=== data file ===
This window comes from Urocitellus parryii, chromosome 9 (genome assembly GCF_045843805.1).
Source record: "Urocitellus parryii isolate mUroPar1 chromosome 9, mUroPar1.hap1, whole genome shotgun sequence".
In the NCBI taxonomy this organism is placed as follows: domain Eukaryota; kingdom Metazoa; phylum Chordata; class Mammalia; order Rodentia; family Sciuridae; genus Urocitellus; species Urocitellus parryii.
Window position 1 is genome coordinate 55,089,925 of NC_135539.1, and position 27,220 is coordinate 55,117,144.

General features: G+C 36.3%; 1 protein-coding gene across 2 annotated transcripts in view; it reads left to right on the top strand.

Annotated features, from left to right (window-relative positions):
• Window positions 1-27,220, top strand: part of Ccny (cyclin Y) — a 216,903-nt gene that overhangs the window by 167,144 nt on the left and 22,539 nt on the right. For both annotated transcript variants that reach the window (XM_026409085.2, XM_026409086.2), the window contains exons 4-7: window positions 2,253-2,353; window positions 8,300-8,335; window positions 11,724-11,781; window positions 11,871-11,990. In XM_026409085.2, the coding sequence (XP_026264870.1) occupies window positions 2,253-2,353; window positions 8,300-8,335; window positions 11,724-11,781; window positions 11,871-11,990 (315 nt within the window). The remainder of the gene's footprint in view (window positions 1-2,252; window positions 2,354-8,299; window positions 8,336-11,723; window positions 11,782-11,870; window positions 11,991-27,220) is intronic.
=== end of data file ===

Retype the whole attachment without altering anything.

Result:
This window comes from Urocitellus parryii, chromosome 9 (genome assembly GCF_045843805.1).
Source record: "Urocitellus parryii isolate mUroPar1 chromosome 9, mUroPar1.hap1, whole genome shotgun sequence".
In the NCBI taxonomy this organism is placed as follows: domain Eukaryota; kingdom Metazoa; phylum Chordata; class Mammalia; order Rodentia; family Sciuridae; genus Urocitellus; species Urocitellus parryii.
Window position 1 is genome coordinate 55,089,925 of NC_135539.1, and position 27,220 is coordinate 55,117,144.

General features: G+C 36.3%; 1 protein-coding gene across 2 annotated transcripts in view; it reads left to right on the top strand.

Annotated features, from left to right (window-relative positions):
• Window positions 1-27,220, top strand: part of Ccny (cyclin Y) — a 216,903-nt gene that overhangs the window by 167,144 nt on the left and 22,539 nt on the right. For both annotated transcript variants that reach the window (XM_026409085.2, XM_026409086.2), the window contains exons 4-7: window positions 2,253-2,353; window positions 8,300-8,335; window positions 11,724-11,781; window positions 11,871-11,990. In XM_026409085.2, the coding sequence (XP_026264870.1) occupies window positions 2,253-2,353; window positions 8,300-8,335; window positions 11,724-11,781; window positions 11,871-11,990 (315 nt within the window). The remainder of the gene's footprint in view (window positions 1-2,252; window positions 2,354-8,299; window positions 8,336-11,723; window positions 11,782-11,870; window positions 11,991-27,220) is intronic.